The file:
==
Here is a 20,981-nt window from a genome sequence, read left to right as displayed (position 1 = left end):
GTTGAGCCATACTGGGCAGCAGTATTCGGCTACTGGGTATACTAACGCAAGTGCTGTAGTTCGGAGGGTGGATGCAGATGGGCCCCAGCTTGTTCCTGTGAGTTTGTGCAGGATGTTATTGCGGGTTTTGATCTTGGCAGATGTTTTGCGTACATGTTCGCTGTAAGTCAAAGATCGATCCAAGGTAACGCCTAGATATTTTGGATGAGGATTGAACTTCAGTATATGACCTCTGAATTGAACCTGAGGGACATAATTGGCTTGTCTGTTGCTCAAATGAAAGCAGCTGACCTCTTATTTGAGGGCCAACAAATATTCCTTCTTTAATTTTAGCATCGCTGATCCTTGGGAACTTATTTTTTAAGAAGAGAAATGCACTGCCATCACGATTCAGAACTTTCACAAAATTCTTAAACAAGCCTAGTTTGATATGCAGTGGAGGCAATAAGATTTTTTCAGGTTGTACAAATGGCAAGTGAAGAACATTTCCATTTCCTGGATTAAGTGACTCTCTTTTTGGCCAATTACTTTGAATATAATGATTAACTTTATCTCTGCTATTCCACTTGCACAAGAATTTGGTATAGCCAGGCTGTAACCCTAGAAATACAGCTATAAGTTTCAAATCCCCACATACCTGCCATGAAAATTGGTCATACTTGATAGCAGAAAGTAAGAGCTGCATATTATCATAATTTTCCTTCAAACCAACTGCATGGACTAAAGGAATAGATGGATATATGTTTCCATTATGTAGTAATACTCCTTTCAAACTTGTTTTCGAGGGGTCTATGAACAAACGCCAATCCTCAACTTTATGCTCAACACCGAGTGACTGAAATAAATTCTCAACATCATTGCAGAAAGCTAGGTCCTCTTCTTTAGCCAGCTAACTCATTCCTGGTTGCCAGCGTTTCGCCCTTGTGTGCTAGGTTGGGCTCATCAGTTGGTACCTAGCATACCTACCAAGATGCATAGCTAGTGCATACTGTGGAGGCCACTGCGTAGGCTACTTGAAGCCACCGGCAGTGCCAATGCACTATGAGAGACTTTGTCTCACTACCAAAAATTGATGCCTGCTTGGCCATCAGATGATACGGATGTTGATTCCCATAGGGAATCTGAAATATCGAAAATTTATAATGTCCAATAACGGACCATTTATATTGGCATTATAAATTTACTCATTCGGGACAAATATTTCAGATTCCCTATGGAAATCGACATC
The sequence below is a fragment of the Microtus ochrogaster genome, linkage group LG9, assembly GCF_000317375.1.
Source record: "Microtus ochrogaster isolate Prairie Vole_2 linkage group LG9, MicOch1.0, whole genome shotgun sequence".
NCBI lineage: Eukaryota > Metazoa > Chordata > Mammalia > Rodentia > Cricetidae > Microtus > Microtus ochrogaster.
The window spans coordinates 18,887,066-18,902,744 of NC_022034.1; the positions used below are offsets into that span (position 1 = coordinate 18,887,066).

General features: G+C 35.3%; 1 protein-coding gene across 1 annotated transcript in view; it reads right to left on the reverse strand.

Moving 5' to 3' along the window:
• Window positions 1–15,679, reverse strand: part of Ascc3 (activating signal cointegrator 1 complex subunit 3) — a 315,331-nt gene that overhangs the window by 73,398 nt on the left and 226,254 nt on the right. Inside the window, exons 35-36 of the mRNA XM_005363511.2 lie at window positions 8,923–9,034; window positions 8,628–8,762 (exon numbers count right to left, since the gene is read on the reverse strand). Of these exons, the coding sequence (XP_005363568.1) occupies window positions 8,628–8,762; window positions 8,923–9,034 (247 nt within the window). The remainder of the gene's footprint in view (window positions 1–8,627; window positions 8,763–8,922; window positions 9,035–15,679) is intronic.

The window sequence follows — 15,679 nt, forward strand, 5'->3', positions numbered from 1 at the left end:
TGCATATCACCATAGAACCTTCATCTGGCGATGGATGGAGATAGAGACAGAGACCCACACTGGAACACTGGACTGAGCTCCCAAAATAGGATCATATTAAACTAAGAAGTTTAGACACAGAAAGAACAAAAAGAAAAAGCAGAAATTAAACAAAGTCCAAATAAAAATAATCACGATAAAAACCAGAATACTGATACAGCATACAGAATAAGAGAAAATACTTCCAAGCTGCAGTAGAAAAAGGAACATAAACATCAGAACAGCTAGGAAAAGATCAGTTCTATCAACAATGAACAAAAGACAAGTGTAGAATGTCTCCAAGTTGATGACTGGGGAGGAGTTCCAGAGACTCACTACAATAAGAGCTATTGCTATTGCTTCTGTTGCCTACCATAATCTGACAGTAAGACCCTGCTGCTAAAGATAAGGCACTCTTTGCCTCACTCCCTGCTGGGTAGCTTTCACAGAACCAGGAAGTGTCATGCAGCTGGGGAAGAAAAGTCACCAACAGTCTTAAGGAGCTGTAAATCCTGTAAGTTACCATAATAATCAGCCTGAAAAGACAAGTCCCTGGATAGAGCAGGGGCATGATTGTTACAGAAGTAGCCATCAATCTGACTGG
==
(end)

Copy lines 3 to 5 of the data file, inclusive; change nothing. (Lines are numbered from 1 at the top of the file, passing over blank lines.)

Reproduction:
The sequence below is a fragment of the Microtus ochrogaster genome, linkage group LG9, assembly GCF_000317375.1.
Source record: "Microtus ochrogaster isolate Prairie Vole_2 linkage group LG9, MicOch1.0, whole genome shotgun sequence".
NCBI lineage: Eukaryota > Metazoa > Chordata > Mammalia > Rodentia > Cricetidae > Microtus > Microtus ochrogaster.